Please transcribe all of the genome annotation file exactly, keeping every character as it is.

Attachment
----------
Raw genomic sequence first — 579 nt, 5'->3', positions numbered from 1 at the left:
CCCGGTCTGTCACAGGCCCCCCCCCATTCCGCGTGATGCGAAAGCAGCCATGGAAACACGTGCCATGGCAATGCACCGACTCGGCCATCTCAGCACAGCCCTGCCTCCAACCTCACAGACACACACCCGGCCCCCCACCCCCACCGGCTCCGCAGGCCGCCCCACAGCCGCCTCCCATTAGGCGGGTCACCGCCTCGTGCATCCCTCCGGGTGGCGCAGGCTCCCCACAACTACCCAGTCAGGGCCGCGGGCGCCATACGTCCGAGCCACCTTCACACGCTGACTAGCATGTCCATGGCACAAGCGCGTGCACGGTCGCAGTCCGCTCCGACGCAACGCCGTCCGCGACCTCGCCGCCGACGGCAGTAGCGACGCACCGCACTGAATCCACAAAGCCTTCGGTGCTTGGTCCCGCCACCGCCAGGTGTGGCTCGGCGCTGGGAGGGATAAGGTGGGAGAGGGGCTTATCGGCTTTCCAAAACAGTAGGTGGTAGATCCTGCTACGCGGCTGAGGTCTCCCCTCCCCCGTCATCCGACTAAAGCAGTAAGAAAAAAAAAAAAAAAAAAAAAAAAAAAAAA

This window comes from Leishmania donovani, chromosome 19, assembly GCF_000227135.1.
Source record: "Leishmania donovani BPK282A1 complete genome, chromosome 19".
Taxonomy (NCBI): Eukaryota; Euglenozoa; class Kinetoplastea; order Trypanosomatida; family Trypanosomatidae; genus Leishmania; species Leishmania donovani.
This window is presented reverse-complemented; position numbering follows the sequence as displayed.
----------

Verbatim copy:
Raw genomic sequence first — 579 nt, 5'->3', positions numbered from 1 at the left:
CCCGGTCTGTCACAGGCCCCCCCCCATTCCGCGTGATGCGAAAGCAGCCATGGAAACACGTGCCATGGCAATGCACCGACTCGGCCATCTCAGCACAGCCCTGCCTCCAACCTCACAGACACACACCCGGCCCCCCACCCCCACCGGCTCCGCAGGCCGCCCCACAGCCGCCTCCCATTAGGCGGGTCACCGCCTCGTGCATCCCTCCGGGTGGCGCAGGCTCCCCACAACTACCCAGTCAGGGCCGCGGGCGCCATACGTCCGAGCCACCTTCACACGCTGACTAGCATGTCCATGGCACAAGCGCGTGCACGGTCGCAGTCCGCTCCGACGCAACGCCGTCCGCGACCTCGCCGCCGACGGCAGTAGCGACGCACCGCACTGAATCCACAAAGCCTTCGGTGCTTGGTCCCGCCACCGCCAGGTGTGGCTCGGCGCTGGGAGGGATAAGGTGGGAGAGGGGCTTATCGGCTTTCCAAAACAGTAGGTGGTAGATCCTGCTACGCGGCTGAGGTCTCCCCTCCCCCGTCATCCGACTAAAGCAGTAAGAAAAAAAAAAAAAAAAAAAAAAAAAAAAAA

This window comes from Leishmania donovani, chromosome 19, assembly GCF_000227135.1.
Source record: "Leishmania donovani BPK282A1 complete genome, chromosome 19".
Taxonomy (NCBI): Eukaryota; Euglenozoa; class Kinetoplastea; order Trypanosomatida; family Trypanosomatidae; genus Leishmania; species Leishmania donovani.
This window is presented reverse-complemented; position numbering follows the sequence as displayed.